They could erase a lot of these doubts with a big winning streak, of course. So let’s do that, M’s. I miss April 1st because that first week was one of the very few since I’ve been doing this that I didn’t feel dispassionate and clinical. I felt like a fan. I’m still a fan, and I always will be, but I recognize I’m a very different kind of fan. I don’t mind that, and of course there’s no right or wrong way to BE a fan, but April 1st felt pretty good. Hopefully someday soon we can feel like that again, whatever the M’s record is.

1: Jones, CF
2: Romero, RF
3: Cano, 2B
4: Smoak, 1B
5: Seager, 3B
6: Buck, “DH”
7: Ackley, LF
8: Zunino, C
9: Franklin, SS

The M’s have injury problems, and a manager has to choose from among the players available, but John Buck is a questionable DH pick. I get it – the other options are Bloomquist and Cole Gillespie (CJ Wilson has large platoon splits over his career, so you really want a righty at DH). But if you’re not going to use Gillespie, go get someone you’re OK playing. My guess is that this has to do with Buck’s “career success” against Wilson – he’s 3 for 5 against him, with a double and a homer (which came in 2007 and 2008, respectively). I know, I know: this team had Brendan Ryan at DH last year. Twice. Endy Chavez DH’d three times. There’s a precedent for necessity to invent some of the worst line-ups imaginable. I just wish we were past this point a bit. In my mind, I’ll just transpose Buck and Zunino’s positions.

Ok, so that preview was a bit glum. You want good news? Taijuan Walker makes his 2014 debut today for Tacoma. Go watch it at Cheney tonight. He’ll throw around 75 pitches or so, and then Erasmo Ramirez may get some work in (April 1st feels like yeaaarrrrs ago).

Victor Sanchez starts for Jackson; the Nimitz-class righty’s struggled following his DL trip. Here’s hoping he snaps out of it against Mobile. Tyler Pike blah blah blah K:BB ratio, blah blah disappointing. I don’t want to pick on either of these two, both of whom came into the year far, far, far more highly regarded than Roenis Elias. I just want to see some signs of improvement.


21 Responses to “Game 52, Angels at Mariners”

  1. JasonJ on May 28th, 2014 5:49 pm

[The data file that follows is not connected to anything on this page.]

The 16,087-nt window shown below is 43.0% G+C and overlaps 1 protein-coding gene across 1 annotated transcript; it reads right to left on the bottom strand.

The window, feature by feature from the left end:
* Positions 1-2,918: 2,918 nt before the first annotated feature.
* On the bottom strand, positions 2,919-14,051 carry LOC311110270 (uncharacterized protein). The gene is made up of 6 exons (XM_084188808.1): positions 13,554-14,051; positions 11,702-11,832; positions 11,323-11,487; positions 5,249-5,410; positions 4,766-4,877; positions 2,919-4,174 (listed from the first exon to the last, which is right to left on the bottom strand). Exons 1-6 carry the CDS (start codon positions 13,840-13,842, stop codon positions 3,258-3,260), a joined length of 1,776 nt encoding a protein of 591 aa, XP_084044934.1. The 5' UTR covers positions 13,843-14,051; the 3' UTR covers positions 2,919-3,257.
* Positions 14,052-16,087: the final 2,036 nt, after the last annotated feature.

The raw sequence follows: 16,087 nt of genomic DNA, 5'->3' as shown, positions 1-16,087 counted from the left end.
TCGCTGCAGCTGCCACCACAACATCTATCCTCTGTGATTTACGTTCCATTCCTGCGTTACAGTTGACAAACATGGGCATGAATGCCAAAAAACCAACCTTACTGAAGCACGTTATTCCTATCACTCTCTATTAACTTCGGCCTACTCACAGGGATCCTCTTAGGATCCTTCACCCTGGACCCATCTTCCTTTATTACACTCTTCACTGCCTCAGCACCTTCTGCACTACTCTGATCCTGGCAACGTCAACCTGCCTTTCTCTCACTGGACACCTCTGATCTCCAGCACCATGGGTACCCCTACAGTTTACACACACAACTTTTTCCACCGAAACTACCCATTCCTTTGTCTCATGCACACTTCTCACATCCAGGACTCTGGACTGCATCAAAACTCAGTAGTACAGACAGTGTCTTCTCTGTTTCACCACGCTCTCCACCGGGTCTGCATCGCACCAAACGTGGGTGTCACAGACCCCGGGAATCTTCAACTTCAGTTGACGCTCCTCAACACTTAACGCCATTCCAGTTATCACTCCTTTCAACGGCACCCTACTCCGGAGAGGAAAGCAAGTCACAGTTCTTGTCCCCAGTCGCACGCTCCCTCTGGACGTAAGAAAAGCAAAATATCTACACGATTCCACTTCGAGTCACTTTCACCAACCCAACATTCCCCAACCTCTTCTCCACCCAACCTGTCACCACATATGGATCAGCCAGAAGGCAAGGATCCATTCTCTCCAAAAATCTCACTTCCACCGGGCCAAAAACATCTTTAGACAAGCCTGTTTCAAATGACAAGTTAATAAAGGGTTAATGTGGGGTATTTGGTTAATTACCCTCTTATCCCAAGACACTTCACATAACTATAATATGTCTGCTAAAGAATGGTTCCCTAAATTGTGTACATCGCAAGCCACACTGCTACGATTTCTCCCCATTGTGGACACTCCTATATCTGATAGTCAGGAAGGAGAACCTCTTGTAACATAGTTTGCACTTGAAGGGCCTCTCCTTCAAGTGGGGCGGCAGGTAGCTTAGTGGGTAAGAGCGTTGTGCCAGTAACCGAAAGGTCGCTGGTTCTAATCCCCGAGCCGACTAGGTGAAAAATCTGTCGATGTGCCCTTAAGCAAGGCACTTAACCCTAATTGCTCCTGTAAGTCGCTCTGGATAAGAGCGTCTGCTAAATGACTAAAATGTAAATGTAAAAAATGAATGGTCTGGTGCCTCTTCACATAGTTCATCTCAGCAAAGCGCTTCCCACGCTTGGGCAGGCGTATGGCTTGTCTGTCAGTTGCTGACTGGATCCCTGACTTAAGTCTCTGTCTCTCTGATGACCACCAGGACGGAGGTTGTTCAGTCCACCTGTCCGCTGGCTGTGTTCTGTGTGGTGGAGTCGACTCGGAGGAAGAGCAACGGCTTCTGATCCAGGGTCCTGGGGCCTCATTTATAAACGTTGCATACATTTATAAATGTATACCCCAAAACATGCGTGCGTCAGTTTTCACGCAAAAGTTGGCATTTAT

Great post and it completely sums up how I feel about this team.

    To me, the most deflating part about this year is how badly Miller has fallen flat on his face. I really felt like he was going to be the player that made us forget about the failures of Ackley, Smoak, and Montero but alas he’s making those guys look good.

  2. _Hutch_ on May 28th, 2014 6:09 pm

    Sweet Jesus sign Morales. DHing your backup catcher?

  3. Westside guy on May 28th, 2014 6:19 pm

    One thing that’s disappointing to me is the way this team is managed, both in the front office and in the dugout. We expected this would be a mediocre team, and it has been – but, because of the way the AL has shaken out so far, they’ve actually somehow lucked into being quasi in the running. For a team like this one, every win is extremely important… but various decisions seem to be made, over and over, that to my mind probably have likely cost this mediocre team a couple wins already. If they manage to keep muddling through, and no other team heats up, come September those extra losses may loom large.

  4. bookbook on May 28th, 2014 6:27 pm

    According to Fangraphs, the M’s have also been the luckiest team in baseball in terms of sequencing of their hits leading to extra runs (about 26 runs better on the differential than “neutral”). If you adjust for that, it’s about 3 wins, leaving the team just about as good as it was last year. Especially given the Cano signing, it’s hard to see progress being made here… (And now we don’t have shiny prospects in the minors to distract us, much.)

  5. MrZDevotee on May 28th, 2014 7:21 pm

    Interesting to note that the M’s have an above .500 record against the AL West and we’ve also played the most games in the League against the AL West… We actually have the most wins of any team against the West… Meanwhile… Of all teams OUTSIDE our division, only 3 have winning records against the AL West (four actually, but Baltimore is only 2-1, so don’t really count). **might be one or two more now, I noticed this over the weekend**

    I think the fumes of the Houston/Florida series earlier this season taint a lot of the early season, too.

    This year’s team reminds me a bit of the year where Ichiro started on the DL, and we were quietly okay as a team. We’re not a great team, or even above average, so it’s not all that exciting. But there are plenty of likable things about this team… Cano, Jones, Elias, Chris Young (for me anyways, I was expecting awful), the fact we’re still missing 2/5ths of our starting rotation… Our run differential is in the positive… 5th best in AL>

    Being league average at things isn’t fabulous, but it damn sure is an improvement in a lot of different ways.

  6. MrZDevotee on May 28th, 2014 7:31 pm

    A’s & Mariners are also the only 2 teams left in the AL that haven’t given up 200 runs yet.